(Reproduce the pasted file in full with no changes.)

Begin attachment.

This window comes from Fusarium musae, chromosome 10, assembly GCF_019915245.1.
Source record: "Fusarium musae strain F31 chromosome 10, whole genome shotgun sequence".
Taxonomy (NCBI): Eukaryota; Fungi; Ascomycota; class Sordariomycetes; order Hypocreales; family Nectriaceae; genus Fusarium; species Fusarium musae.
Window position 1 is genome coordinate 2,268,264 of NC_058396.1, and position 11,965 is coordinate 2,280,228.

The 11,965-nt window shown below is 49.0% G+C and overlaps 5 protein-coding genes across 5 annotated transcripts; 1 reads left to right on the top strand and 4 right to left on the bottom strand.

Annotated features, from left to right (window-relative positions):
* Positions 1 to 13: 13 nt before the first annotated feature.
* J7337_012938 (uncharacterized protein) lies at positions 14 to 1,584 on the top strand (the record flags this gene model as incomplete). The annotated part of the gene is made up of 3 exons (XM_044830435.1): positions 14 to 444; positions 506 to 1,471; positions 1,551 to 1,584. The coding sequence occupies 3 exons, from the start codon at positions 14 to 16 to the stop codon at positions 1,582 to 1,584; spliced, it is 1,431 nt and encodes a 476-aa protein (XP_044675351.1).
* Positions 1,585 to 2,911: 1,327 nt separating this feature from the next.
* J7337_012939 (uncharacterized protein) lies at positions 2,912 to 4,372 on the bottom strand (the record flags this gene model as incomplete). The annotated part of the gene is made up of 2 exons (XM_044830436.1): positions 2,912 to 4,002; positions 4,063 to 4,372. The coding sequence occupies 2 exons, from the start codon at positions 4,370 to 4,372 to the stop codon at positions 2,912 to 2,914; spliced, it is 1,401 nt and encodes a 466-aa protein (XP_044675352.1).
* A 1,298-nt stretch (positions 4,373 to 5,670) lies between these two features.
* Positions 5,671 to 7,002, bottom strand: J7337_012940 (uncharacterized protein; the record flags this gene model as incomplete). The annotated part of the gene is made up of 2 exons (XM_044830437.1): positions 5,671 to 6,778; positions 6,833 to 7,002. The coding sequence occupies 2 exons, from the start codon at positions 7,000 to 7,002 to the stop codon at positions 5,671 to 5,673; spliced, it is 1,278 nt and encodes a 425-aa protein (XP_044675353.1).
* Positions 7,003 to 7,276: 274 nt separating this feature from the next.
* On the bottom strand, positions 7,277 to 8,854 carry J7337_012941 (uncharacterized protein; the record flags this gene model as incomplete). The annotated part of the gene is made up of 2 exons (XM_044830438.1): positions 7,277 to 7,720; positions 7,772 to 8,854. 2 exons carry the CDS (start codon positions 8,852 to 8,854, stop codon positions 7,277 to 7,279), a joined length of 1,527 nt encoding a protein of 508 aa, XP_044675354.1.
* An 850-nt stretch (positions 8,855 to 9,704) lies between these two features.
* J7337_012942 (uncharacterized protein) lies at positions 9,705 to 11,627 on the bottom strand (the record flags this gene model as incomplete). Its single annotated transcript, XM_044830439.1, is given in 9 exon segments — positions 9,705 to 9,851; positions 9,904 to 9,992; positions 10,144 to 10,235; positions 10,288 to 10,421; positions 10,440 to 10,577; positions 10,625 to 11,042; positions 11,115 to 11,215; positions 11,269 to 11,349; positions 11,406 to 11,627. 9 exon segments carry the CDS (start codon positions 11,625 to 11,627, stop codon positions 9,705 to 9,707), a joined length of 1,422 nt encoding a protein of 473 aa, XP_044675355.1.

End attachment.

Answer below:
This window comes from Fusarium musae, chromosome 10, assembly GCF_019915245.1.
Source record: "Fusarium musae strain F31 chromosome 10, whole genome shotgun sequence".
Taxonomy (NCBI): Eukaryota; Fungi; Ascomycota; class Sordariomycetes; order Hypocreales; family Nectriaceae; genus Fusarium; species Fusarium musae.
Window position 1 is genome coordinate 2,268,264 of NC_058396.1, and position 11,965 is coordinate 2,280,228.

The 11,965-nt window shown below is 49.0% G+C and overlaps 5 protein-coding genes across 5 annotated transcripts; 1 reads left to right on the top strand and 4 right to left on the bottom strand.

Annotated features, from left to right (window-relative positions):
* Positions 1 to 13: 13 nt before the first annotated feature.
* J7337_012938 (uncharacterized protein) lies at positions 14 to 1,584 on the top strand (the record flags this gene model as incomplete). The annotated part of the gene is made up of 3 exons (XM_044830435.1): positions 14 to 444; positions 506 to 1,471; positions 1,551 to 1,584. The coding sequence occupies 3 exons, from the start codon at positions 14 to 16 to the stop codon at positions 1,582 to 1,584; spliced, it is 1,431 nt and encodes a 476-aa protein (XP_044675351.1).
* Positions 1,585 to 2,911: 1,327 nt separating this feature from the next.
* J7337_012939 (uncharacterized protein) lies at positions 2,912 to 4,372 on the bottom strand (the record flags this gene model as incomplete). The annotated part of the gene is made up of 2 exons (XM_044830436.1): positions 2,912 to 4,002; positions 4,063 to 4,372. The coding sequence occupies 2 exons, from the start codon at positions 4,370 to 4,372 to the stop codon at positions 2,912 to 2,914; spliced, it is 1,401 nt and encodes a 466-aa protein (XP_044675352.1).
* A 1,298-nt stretch (positions 4,373 to 5,670) lies between these two features.
* Positions 5,671 to 7,002, bottom strand: J7337_012940 (uncharacterized protein; the record flags this gene model as incomplete). The annotated part of the gene is made up of 2 exons (XM_044830437.1): positions 5,671 to 6,778; positions 6,833 to 7,002. The coding sequence occupies 2 exons, from the start codon at positions 7,000 to 7,002 to the stop codon at positions 5,671 to 5,673; spliced, it is 1,278 nt and encodes a 425-aa protein (XP_044675353.1).
* Positions 7,003 to 7,276: 274 nt separating this feature from the next.
* On the bottom strand, positions 7,277 to 8,854 carry J7337_012941 (uncharacterized protein; the record flags this gene model as incomplete). The annotated part of the gene is made up of 2 exons (XM_044830438.1): positions 7,277 to 7,720; positions 7,772 to 8,854. 2 exons carry the CDS (start codon positions 8,852 to 8,854, stop codon positions 7,277 to 7,279), a joined length of 1,527 nt encoding a protein of 508 aa, XP_044675354.1.
* An 850-nt stretch (positions 8,855 to 9,704) lies between these two features.
* J7337_012942 (uncharacterized protein) lies at positions 9,705 to 11,627 on the bottom strand (the record flags this gene model as incomplete). Its single annotated transcript, XM_044830439.1, is given in 9 exon segments — positions 9,705 to 9,851; positions 9,904 to 9,992; positions 10,144 to 10,235; positions 10,288 to 10,421; positions 10,440 to 10,577; positions 10,625 to 11,042; positions 11,115 to 11,215; positions 11,269 to 11,349; positions 11,406 to 11,627. 9 exon segments carry the CDS (start codon positions 11,625 to 11,627, stop codon positions 9,705 to 9,707), a joined length of 1,422 nt encoding a protein of 473 aa, XP_044675355.1.